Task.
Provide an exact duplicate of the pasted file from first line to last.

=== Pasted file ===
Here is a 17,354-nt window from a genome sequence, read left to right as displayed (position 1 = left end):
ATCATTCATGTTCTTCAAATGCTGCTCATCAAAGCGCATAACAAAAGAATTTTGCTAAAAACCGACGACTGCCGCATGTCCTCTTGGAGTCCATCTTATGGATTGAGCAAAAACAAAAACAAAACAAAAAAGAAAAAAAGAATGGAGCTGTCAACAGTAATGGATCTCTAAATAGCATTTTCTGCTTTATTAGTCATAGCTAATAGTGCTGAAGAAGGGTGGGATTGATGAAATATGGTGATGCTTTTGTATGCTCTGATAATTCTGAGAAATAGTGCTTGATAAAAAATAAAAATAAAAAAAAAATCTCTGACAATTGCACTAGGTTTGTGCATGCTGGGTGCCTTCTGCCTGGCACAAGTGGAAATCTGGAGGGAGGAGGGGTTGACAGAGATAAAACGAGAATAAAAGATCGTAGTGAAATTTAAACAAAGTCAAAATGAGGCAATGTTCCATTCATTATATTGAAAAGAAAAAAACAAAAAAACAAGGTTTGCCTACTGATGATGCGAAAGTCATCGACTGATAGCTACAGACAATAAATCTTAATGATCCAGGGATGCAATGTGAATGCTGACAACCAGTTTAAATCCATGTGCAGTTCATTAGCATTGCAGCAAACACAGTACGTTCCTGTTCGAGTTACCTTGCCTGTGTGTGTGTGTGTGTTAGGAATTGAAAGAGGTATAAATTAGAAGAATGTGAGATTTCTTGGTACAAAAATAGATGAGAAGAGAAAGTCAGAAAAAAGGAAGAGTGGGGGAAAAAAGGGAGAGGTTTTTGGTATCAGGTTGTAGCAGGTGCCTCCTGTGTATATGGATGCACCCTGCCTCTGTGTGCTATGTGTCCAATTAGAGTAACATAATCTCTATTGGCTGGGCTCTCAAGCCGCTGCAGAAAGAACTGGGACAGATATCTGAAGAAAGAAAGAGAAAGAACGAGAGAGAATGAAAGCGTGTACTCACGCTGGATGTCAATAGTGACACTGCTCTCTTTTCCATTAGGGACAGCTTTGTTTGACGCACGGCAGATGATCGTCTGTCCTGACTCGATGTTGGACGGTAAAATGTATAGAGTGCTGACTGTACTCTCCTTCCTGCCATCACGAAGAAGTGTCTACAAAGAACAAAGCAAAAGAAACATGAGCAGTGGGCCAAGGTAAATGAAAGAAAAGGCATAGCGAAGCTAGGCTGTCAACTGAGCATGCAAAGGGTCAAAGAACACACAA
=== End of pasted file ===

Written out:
Here is a 17,354-nt window from a genome sequence, read left to right as displayed (position 1 = left end):
ATCATTCATGTTCTTCAAATGCTGCTCATCAAAGCGCATAACAAAAGAATTTTGCTAAAAACCGACGACTGCCGCATGTCCTCTTGGAGTCCATCTTATGGATTGAGCAAAAACAAAAACAAAACAAAAAAGAAAAAAAGAATGGAGCTGTCAACAGTAATGGATCTCTAAATAGCATTTTCTGCTTTATTAGTCATAGCTAATAGTGCTGAAGAAGGGTGGGATTGATGAAATATGGTGATGCTTTTGTATGCTCTGATAATTCTGAGAAATAGTGCTTGATAAAAAATAAAAATAAAAAAAAAATCTCTGACAATTGCACTAGGTTTGTGCATGCTGGGTGCCTTCTGCCTGGCACAAGTGGAAATCTGGAGGGAGGAGGGGTTGACAGAGATAAAACGAGAATAAAAGATCGTAGTGAAATTTAAACAAAGTCAAAATGAGGCAATGTTCCATTCATTATATTGAAAAGAAAAAAACAAAAAAACAAGGTTTGCCTACTGATGATGCGAAAGTCATCGACTGATAGCTACAGACAATAAATCTTAATGATCCAGGGATGCAATGTGAATGCTGACAACCAGTTTAAATCCATGTGCAGTTCATTAGCATTGCAGCAAACACAGTACGTTCCTGTTCGAGTTACCTTGCCTGTGTGTGTGTGTGTGTTAGGAATTGAAAGAGGTATAAATTAGAAGAATGTGAGATTTCTTGGTACAAAAATAGATGAGAAGAGAAAGTCAGAAAAAAGGAAGAGTGGGGGAAAAAAGGGAGAGGTTTTTGGTATCAGGTTGTAGCAGGTGCCTCCTGTGTATATGGATGCACCCTGCCTCTGTGTGCTATGTGTCCAATTAGAGTAACATAATCTCTATTGGCTGGGCTCTCAAGCCGCTGCAGAAAGAACTGGGACAGATATCTGAAGAAAGAAAGAGAAAGAACGAGAGAGAATGAAAGCGTGTACTCACGCTGGATGTCAATAGTGACACTGCTCTCTTTTCCATTAGGGACAGCTTTGTTTGACGCACGGCAGATGATCGTCTGTCCTGACTCGATGTTGGACGGTAAAATGTATAGAGTGCTGACTGTACTCTCCTTCCTGCCATCACGAAGAAGTGTCTACAAAGAACAAAGCAAAAGAAACATGAGCAGTGGGCCAAGGTAAATGAAAGAAAAGGCATAGCGAAGCTAGGCTGTCAACTGAGCATGCAAAGGGTCAAAGAACACACAA